• The Federal Highway Administration (FHWA) and the Federal Transit Administration (FTA) are working with States, public transportation agencies, and metropolitan areas to improve the condition and increase the resilience of the Nation’s highways and public transportation systems, respectively, and to reduce greenhouse gas emissions while improving mobility. FHWA and FTA are supporting transportation agencies through ongoing programs that include assessing vulnerabilities; considering resilience and sustainability in the transportation planning and project funding processes; incorporating resilience in asset management plans; incorporating resilience and greenhouse gas emissions considerations in project development and design; optimizing operations and maintenance practices; planning for transit-oriented development; and deploying alternative fuel vehicles and associated infrastructure. FTA and FHWA are also working to ensure that resilience is considered when rebuilding damaged transportation infrastructure after a natural disaster. Additionally, both agencies have launched climate challenges that support efforts to curb transportation sector greenhouse gas emissions. FTA’s Sustainable Transit for a Healthy Planet Challenge encourages transit agencies to develop climate, sustainability, or electrification or zero-emission transition plans that include strategies with measurable goals to achieve GHG emission targets. FHWA’s Climate Challenge provides funding and technical assistance to quantify greenhouse gas emissions from materials and practices for the design, construction, and maintenance of pavements. Further, FHWA is implementing a number of new funding programs under the Infrastructure Investment and Jobs Act (Public Law 117-58), also known as the Bipartisan Infrastructure Law, targeted at mitigating the impacts of climate change and increasing the resilience of the surface transportation system. These programs include the Carbon Reduction Program, the National Electric Vehicle Infrastructure Formula Program, the Charging and Fueling Infrastructure Discretionary Grant Program, the Promoting Resilient Operations for Transformative, Efficient, and Cost-Saving Transportation (PROTECT) Program, and the Reduction of Truck Emissions at Port Facilities Grant Program.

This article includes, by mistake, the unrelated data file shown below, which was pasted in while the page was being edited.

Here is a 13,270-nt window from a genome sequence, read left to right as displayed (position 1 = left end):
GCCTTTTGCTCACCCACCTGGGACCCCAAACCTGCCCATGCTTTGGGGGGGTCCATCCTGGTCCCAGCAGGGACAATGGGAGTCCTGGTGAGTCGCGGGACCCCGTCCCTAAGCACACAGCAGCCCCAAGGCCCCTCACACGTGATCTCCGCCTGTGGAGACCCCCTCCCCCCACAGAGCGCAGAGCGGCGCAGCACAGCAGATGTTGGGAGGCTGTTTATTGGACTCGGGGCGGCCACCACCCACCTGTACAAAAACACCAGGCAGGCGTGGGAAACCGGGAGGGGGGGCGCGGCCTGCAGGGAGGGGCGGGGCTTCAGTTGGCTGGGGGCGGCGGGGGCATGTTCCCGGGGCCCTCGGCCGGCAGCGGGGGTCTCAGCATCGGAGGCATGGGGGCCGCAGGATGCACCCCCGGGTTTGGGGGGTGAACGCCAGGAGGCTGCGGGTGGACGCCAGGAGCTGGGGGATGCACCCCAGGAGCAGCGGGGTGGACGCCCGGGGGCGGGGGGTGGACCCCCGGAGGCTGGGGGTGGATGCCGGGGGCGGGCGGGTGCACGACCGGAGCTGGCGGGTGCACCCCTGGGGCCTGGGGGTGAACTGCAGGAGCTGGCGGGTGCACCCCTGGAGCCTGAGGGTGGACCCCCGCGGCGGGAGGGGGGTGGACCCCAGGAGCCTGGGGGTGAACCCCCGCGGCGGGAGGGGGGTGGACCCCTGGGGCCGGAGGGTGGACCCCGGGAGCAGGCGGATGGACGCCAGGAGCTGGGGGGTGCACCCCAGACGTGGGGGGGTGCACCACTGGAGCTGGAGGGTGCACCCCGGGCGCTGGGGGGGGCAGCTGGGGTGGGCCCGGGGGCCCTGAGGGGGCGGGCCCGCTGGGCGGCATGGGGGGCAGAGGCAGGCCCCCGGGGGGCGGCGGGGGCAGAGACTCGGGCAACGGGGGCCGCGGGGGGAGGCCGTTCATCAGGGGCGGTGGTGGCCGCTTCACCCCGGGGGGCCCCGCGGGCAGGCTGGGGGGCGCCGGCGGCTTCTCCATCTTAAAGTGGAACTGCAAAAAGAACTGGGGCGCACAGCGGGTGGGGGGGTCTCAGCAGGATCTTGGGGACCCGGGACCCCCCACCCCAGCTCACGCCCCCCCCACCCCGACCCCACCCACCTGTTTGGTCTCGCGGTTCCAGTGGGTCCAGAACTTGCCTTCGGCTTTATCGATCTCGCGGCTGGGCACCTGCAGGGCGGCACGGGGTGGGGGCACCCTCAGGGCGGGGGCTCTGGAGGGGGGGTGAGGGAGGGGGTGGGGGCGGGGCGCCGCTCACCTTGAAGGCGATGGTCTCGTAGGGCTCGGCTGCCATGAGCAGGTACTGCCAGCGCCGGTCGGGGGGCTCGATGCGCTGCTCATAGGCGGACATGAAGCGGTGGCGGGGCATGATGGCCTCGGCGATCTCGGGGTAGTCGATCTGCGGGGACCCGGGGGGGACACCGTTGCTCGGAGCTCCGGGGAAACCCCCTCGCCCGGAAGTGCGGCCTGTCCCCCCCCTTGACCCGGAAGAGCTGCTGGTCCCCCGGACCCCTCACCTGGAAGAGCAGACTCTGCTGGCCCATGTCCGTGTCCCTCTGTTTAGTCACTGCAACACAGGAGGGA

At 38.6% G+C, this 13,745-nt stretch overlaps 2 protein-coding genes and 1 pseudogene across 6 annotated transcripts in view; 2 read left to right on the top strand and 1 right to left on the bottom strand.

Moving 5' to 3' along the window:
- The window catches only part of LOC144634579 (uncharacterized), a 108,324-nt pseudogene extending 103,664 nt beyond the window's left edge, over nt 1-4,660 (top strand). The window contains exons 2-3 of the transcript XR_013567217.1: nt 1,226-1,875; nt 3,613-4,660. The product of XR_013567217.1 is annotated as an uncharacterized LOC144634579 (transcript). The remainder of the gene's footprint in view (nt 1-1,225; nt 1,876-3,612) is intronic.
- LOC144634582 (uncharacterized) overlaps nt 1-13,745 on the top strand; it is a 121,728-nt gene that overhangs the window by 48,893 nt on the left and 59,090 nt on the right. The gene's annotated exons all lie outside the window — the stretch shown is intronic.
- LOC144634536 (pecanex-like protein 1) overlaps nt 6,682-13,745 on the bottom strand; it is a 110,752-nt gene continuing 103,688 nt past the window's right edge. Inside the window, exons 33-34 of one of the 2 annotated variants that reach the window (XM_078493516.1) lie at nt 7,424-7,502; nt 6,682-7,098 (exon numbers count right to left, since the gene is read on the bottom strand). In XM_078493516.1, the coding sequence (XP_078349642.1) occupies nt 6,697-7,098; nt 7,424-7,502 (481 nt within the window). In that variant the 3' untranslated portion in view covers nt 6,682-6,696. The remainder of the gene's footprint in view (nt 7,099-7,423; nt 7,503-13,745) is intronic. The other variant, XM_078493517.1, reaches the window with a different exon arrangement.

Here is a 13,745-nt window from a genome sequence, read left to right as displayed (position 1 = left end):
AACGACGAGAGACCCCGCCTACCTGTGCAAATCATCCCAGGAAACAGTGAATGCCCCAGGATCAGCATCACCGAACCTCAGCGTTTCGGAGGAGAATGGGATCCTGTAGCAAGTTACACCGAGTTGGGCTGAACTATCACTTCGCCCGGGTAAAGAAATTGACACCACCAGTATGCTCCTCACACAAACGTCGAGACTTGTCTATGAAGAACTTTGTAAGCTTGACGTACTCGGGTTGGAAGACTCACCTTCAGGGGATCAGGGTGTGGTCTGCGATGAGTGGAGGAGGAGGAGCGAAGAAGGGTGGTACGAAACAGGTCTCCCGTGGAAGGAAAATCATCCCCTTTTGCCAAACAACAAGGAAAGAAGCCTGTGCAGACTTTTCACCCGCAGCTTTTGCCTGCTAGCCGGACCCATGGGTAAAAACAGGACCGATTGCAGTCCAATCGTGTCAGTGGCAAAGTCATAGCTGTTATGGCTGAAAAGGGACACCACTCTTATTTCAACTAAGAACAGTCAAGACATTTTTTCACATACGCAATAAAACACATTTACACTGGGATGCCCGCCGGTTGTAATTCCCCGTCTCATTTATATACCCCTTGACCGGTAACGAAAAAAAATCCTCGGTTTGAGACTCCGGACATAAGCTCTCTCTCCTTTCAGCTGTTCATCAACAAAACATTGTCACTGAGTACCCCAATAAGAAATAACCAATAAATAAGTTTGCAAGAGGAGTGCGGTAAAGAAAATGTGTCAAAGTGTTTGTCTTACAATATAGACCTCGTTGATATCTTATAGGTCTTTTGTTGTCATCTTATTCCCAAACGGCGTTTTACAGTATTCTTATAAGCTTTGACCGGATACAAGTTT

• The Federal Railroad Administration (FRA) challenged the rail industry to meet net-zero greenhouse gas emissions by 2050, including working with the rail industry to find solutions to transition from diesel fuel for locomotives to zero emissions technologies. FRA’s activities include coordinated research into the safety of zero-emission locomotive technologies, developing pilot projects to test new technologies, and grant funding for the purchase of cleaner, more efficient and zero-emissions locomotives. Through the historic funding in the Bipartisan Infrastructure Law, FRA is expanding and improving passenger rail access, which provides a low-carbon emissions option for intercity transportation. FRA is conducting research into emissions from maintaining and constructing the rail network and the embedded carbon in rail products. In addition, FRA is evaluating and exploring opportunities to make the national rail network more resilient and assure infrastructure investments are built to withstand future climate change impacts.